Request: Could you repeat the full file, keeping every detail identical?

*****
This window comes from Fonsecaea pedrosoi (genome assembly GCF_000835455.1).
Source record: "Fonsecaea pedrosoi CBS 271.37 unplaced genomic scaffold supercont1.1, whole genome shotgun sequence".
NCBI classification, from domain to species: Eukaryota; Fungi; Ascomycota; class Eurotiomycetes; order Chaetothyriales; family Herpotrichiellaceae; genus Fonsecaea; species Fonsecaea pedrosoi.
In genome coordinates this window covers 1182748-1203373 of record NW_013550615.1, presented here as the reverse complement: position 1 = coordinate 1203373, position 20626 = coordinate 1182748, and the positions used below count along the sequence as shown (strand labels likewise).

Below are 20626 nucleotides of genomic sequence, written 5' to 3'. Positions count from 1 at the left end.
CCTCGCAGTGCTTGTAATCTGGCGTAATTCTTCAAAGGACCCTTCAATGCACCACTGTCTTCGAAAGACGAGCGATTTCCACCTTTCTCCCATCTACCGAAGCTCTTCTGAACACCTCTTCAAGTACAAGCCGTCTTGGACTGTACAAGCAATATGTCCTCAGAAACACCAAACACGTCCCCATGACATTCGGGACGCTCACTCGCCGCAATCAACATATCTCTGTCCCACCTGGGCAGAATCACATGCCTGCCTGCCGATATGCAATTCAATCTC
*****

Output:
This window comes from Fonsecaea pedrosoi (genome assembly GCF_000835455.1).
Source record: "Fonsecaea pedrosoi CBS 271.37 unplaced genomic scaffold supercont1.1, whole genome shotgun sequence".
NCBI classification, from domain to species: Eukaryota; Fungi; Ascomycota; class Eurotiomycetes; order Chaetothyriales; family Herpotrichiellaceae; genus Fonsecaea; species Fonsecaea pedrosoi.
In genome coordinates this window covers 1182748-1203373 of record NW_013550615.1, presented here as the reverse complement: position 1 = coordinate 1203373, position 20626 = coordinate 1182748, and the positions used below count along the sequence as shown (strand labels likewise).

Below are 20626 nucleotides of genomic sequence, written 5' to 3'. Positions count from 1 at the left end.
CCTCGCAGTGCTTGTAATCTGGCGTAATTCTTCAAAGGACCCTTCAATGCACCACTGTCTTCGAAAGACGAGCGATTTCCACCTTTCTCCCATCTACCGAAGCTCTTCTGAACACCTCTTCAAGTACAAGCCGTCTTGGACTGTACAAGCAATATGTCCTCAGAAACACCAAACACGTCCCCATGACATTCGGGACGCTCACTCGCCGCAATCAACATATCTCTGTCCCACCTGGGCAGAATCACATGCCTGCCTGCCGATATGCAATTCAATCTC